This is a couple weeks old but that doesn’t matter because the problem it identifies isn’t a passing story. Dartmouth did a poll in April asking undergraduates how they would react in various social situations to someone with political beliefs different from their own. Specifically, each respondent was asked if they would date, befriend, trust, study with, or work on a class project with someone from the opposing camp.
The survey found that in every case, Democrats were far more likely to say they would not engage socially with someone they disagreed. From the Dartmouth (h/t Daily Wire):
Democrats were consistently more likely to indicate conflicting politics negatively affect potential relationships. While 82 percent of respondents who identified Democrats say they would be less likely to date someone with opposing political beliefs, only 47 percent of Independents and 42 percent of Republicans said the same. Similarly, 55 percent of Democratic respondents said opposite political views would make them less likely to befriend another student, compared to 21 percent of Independents and 12 percent of Republicans. Only gender plays nearly as strong of a role in dividing responses. For example, 83 percent of women said they would be less likely to date someone with opposing political views compared to 56 percent of men.
Here’s a chart prepared by the Dartmouth showing the results. Note the phrasing of the question at the top. This is how each group responded to that question, i.e. being less likely to engage based on politics.
The story was similar when it came to taking a class from a professor with a different point of view.
Democratic students express less willingness to take classes from a Republican professor (38 percent) than Republican students do to take a class taught by a Democratic professor (23 percent). Conversely, Republican respondents said they are more likely to take a class taught by a fellow Republican (51 percent) than Democrats do for a class taught by a fellow Democrat (22 percent). Perhaps distance from the out-group matters more for Democrats, while sticking with the in-group is more important for Republicans at Dartmouth.
Here’s another reason why Republicans would be eager to take a class from a GOP professor: Everyone wants to see a unicorn! The question makes it sound as if Democratic and Republican students are equally likely to encounter a professor with an opposing view. But because college faculty leans heavily to the left, Democratic undergrads will rarely encounter a professor from the opposite party. Similarly, Republicans are unlikely to ever have the chance to take a class from someone who agrees with them politically. Of course, they’d be interested to find out what that’s like. Meanwhile, Democrats don’t have to express their preference for someone who agrees with them because that’s a given for most of them.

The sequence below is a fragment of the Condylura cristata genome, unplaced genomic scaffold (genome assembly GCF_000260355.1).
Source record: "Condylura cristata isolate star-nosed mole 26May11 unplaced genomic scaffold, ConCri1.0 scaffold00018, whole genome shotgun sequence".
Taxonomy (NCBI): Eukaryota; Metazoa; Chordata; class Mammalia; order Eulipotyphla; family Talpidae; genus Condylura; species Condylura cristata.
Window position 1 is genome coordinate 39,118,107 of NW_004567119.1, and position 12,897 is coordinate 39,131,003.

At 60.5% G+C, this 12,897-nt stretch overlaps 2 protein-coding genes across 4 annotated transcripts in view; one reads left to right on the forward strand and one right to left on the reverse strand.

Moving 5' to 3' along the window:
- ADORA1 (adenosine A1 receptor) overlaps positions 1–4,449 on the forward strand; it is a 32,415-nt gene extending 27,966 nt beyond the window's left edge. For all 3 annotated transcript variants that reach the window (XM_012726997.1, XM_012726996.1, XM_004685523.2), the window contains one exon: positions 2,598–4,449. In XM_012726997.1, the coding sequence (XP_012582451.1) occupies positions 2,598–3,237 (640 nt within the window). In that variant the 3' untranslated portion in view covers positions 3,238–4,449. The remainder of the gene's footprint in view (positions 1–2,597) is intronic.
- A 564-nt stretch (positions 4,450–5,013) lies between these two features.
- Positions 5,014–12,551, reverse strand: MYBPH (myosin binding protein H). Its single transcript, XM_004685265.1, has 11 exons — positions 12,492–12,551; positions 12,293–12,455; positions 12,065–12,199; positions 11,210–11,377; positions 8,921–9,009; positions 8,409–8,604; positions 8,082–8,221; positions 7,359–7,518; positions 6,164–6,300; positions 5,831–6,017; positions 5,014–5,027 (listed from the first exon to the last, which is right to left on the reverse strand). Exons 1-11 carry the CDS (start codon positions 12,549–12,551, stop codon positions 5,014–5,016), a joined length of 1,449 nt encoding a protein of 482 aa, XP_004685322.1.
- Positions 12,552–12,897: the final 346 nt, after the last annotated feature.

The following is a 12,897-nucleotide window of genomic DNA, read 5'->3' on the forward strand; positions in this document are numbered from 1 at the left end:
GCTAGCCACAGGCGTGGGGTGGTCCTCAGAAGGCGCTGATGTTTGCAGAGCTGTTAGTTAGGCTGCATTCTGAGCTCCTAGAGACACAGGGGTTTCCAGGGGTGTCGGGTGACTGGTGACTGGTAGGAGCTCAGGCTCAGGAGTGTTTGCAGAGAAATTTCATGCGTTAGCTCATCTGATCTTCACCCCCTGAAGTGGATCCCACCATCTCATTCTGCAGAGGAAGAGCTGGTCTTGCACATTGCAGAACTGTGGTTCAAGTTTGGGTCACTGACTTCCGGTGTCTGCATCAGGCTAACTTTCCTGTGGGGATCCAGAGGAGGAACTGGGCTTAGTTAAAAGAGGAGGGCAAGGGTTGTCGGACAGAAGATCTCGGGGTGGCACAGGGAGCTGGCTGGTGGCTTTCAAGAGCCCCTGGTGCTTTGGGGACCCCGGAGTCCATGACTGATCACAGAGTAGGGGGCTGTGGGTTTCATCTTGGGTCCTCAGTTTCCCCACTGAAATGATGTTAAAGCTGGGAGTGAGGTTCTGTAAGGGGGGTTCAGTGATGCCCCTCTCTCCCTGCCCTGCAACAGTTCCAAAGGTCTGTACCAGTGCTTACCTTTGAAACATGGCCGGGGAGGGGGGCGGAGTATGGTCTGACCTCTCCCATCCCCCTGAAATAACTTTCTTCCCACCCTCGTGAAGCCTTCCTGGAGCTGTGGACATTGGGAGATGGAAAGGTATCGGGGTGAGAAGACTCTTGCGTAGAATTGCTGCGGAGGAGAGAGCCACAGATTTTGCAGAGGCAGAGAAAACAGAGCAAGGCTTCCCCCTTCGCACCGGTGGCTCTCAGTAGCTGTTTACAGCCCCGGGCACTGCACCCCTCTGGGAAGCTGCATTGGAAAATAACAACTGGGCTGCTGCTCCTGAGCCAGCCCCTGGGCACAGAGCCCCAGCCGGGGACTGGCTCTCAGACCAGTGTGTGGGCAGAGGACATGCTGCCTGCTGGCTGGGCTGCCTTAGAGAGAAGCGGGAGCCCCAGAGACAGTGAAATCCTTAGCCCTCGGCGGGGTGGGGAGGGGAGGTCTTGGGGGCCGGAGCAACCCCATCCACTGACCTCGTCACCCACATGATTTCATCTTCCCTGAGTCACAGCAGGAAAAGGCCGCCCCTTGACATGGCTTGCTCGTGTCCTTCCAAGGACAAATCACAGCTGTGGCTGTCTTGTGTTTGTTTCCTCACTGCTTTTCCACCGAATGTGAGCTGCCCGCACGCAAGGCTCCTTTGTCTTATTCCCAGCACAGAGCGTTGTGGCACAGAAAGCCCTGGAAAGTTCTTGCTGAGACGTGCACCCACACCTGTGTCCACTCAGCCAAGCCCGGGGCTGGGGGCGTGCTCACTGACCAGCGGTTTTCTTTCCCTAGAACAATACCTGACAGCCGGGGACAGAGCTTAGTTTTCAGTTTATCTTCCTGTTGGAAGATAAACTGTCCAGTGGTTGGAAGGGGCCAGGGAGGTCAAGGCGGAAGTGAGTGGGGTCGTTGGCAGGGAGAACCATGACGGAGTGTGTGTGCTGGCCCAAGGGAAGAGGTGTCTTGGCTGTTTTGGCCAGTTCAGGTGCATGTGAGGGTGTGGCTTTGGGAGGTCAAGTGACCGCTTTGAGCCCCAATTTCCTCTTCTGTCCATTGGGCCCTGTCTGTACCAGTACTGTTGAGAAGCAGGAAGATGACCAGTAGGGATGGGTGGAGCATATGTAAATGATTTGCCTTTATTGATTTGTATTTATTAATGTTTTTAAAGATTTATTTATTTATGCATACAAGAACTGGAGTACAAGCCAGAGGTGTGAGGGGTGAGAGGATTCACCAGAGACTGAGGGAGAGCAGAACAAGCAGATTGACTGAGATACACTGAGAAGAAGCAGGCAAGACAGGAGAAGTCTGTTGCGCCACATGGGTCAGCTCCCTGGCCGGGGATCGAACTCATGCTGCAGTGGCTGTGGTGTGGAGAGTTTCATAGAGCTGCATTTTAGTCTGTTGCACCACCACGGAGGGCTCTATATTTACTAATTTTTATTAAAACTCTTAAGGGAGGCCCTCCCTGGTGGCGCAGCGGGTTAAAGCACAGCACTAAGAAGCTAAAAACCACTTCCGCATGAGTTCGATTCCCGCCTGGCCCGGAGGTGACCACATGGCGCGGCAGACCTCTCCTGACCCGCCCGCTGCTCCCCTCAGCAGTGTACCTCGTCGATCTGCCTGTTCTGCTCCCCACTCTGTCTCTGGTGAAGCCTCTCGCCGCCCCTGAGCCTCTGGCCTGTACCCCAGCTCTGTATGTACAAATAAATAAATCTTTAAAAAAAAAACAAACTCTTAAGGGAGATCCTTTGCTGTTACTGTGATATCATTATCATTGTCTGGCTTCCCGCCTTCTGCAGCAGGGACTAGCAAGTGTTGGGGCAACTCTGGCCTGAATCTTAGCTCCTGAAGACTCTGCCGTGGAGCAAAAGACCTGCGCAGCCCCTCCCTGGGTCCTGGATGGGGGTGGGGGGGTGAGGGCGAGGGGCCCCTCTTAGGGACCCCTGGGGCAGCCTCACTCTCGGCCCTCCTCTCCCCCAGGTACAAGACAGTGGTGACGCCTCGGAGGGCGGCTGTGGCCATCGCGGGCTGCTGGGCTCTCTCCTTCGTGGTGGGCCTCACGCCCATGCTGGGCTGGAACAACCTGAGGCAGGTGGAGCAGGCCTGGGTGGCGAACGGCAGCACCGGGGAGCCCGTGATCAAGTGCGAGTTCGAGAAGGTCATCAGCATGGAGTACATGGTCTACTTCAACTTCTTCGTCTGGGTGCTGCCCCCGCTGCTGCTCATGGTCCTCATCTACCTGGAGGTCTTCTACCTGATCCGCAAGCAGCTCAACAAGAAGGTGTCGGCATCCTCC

What about free speech on campus? This chart shows most Democratic undergrads don’t see a problem while the numbers are reversed among Republicans. Again, if you’ve never been in a class with a professor who disagrees with you it’s harder to see the problem.
Even a majority of Democrats agree that, in practice, people are afraid to speak up for fear of offending someone. But the agreement among Republicans on this question is 94 percent. Guess who is more afraid? Guess who is more likely to be offended at the drop of a hat?
What I think all of this shows is that Democratic undergrads who are already living in a bubble of partisan agreement are eager to perpetuate that bubble by disassociating themselves from anyone who disagrees. Their beliefs seem to be acting a lot like a religion or even a cult where you are strongly encouraged not to mix with outsiders lest you become corrupted by their heretical views.
Meanwhile, Republicans are much more willing to get along with anyone. I’d like to assume that’s because they’re open to seeing everyone as people first and foremost, but this may also be partly based on the fact they are heavily outnumbered on campus (Dartmouth undergrads are 67% Dem and 19% GOP). When you’re outnumbered by more than three to one, you’re likely to be more willing to tolerate differences. Otherwise, finding friends or dates could be very difficult.
Whatever the reason, it’s clear that Democrats are far less likely to see the problem their group-think poses for people outside the bubble. Free speech isn’t a problem for them (so long as they say all the right things). But when it comes down to it, almost everyone (81%) is afraid of causing offense. If you’ve been paying attention to college campuses lately, it’s not hard to see where that’s coming from.
Saturday Night Live anticipated this survey:
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